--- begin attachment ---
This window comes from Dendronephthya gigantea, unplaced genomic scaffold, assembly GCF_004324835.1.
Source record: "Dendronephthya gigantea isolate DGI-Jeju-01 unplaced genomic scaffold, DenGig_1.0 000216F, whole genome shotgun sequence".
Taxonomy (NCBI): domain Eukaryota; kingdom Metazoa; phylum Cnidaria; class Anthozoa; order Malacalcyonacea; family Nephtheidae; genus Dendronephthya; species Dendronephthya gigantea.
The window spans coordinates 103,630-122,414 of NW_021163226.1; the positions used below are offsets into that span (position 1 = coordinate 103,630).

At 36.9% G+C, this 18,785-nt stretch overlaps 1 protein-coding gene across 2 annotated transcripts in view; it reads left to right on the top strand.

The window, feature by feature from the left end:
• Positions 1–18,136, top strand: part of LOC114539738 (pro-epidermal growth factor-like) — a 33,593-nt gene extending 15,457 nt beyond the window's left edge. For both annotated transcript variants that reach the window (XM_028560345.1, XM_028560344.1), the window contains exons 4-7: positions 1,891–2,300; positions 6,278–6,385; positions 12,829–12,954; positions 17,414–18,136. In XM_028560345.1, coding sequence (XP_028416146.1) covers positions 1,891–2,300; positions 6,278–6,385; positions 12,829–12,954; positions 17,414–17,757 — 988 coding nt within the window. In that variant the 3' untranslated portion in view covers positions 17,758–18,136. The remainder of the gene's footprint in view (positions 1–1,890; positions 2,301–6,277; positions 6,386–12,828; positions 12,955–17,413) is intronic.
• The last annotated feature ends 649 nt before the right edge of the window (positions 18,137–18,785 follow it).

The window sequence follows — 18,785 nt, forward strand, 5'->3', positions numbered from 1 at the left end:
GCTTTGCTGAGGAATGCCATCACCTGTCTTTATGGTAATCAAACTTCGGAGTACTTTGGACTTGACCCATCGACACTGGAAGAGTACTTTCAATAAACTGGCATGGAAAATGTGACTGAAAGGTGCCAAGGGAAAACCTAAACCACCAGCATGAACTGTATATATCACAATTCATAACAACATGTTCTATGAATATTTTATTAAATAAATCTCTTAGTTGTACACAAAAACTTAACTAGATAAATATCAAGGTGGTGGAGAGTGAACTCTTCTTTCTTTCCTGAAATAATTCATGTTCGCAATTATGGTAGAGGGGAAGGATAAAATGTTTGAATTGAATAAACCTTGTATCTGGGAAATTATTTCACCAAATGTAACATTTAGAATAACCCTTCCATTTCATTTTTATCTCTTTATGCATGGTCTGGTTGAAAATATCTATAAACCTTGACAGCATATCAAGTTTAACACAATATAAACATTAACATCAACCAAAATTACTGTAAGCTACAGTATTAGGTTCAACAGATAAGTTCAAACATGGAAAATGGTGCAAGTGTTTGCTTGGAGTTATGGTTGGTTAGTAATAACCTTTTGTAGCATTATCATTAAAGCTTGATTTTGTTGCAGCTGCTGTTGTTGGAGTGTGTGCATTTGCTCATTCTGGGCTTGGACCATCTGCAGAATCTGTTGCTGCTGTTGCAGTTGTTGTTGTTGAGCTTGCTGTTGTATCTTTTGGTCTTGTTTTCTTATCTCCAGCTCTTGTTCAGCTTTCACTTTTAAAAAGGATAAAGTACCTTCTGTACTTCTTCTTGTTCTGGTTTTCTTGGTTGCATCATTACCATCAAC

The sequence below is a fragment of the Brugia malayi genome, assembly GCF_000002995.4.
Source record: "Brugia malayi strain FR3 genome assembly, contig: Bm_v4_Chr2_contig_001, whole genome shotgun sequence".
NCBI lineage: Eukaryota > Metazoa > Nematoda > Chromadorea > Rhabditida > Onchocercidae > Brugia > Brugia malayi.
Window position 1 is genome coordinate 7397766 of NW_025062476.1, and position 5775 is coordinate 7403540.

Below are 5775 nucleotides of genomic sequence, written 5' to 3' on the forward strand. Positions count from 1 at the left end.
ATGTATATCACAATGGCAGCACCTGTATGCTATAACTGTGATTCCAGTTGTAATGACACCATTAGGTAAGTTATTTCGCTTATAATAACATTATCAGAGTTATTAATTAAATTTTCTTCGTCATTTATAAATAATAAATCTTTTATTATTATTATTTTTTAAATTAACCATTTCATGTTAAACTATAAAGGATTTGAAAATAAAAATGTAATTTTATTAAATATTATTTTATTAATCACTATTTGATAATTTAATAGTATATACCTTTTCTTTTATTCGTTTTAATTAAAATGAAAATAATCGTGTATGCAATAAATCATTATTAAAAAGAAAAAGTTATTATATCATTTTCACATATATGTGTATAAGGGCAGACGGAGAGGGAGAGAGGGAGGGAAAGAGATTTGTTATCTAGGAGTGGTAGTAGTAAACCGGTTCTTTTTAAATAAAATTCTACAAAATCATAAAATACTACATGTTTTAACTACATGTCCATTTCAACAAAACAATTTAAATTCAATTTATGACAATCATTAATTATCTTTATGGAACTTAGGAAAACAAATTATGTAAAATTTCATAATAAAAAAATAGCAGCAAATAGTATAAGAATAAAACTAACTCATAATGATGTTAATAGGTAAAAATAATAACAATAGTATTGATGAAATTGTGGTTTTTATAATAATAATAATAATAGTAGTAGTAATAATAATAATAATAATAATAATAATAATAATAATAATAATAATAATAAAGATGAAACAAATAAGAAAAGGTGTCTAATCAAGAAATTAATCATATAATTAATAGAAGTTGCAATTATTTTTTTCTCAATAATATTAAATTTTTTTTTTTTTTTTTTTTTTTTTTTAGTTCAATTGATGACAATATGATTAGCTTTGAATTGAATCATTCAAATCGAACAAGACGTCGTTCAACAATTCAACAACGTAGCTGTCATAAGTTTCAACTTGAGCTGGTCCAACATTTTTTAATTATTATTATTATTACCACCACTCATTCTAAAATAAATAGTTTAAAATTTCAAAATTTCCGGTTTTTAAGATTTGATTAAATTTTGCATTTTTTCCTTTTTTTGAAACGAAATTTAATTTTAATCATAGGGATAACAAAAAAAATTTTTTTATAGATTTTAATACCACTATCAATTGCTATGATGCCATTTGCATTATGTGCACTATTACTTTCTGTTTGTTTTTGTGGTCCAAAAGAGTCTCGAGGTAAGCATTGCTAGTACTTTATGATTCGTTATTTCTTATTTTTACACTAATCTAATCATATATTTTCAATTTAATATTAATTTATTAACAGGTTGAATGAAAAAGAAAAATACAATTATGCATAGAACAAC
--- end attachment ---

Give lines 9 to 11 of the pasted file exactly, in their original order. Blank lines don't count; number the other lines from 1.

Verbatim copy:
The window sequence follows — 18,785 nt, forward strand, 5'->3', positions numbered from 1 at the left end:
GCTTTGCTGAGGAATGCCATCACCTGTCTTTATGGTAATCAAACTTCGGAGTACTTTGGACTTGACCCATCGACACTGGAAGAGTACTTTCAATAAACTGGCATGGAAAATGTGACTGAAAGGTGCCAAGGGAAAACCTAAACCACCAGCATGAACTGTATATATCACAATTCATAACAACATGTTCTATGAATATTTTATTAAATAAATCTCTTAGTTGTACACAAAAACTTAACTAGATAAATATCAAGGTGGTGGAGAGTGAACTCTTCTTTCTTTCCTGAAATAATTCATGTTCGCAATTATGGTAGAGGGGAAGGATAAAATGTTTGAATTGAATAAACCTTGTATCTGGGAAATTATTTCACCAAATGTAACATTTAGAATAACCCTTCCATTTCATTTTTATCTCTTTATGCATGGTCTGGTTGAAAATATCTATAAACCTTGACAGCATATCAAGTTTAACACAATATAAACATTAACATCAACCAAAATTACTGTAAGCTACAGTATTAGGTTCAACAGATAAGTTCAAACATGGAAAATGGTGCAAGTGTTTGCTTGGAGTTATGGTTGGTTAGTAATAACCTTTTGTAGCATTATCATTAAAGCTTGATTTTGTTGCAGCTGCTGTTGTTGGAGTGTGTGCATTTGCTCATTCTGGGCTTGGACCATCTGCAGAATCTGTTGCTGCTGTTGCAGTTGTTGTTGTTGAGCTTGCTGTTGTATCTTTTGGTCTTGTTTTCTTATCTCCAGCTCTTGTTCAGCTTTCACTTTTAAAAAGGATAAAGTACCTTCTGTACTTCTTCTTGTTCTGGTTTTCTTGGTTGCATCATTACCATCAAC

The sequence below is a fragment of the Brugia malayi genome, assembly GCF_000002995.4.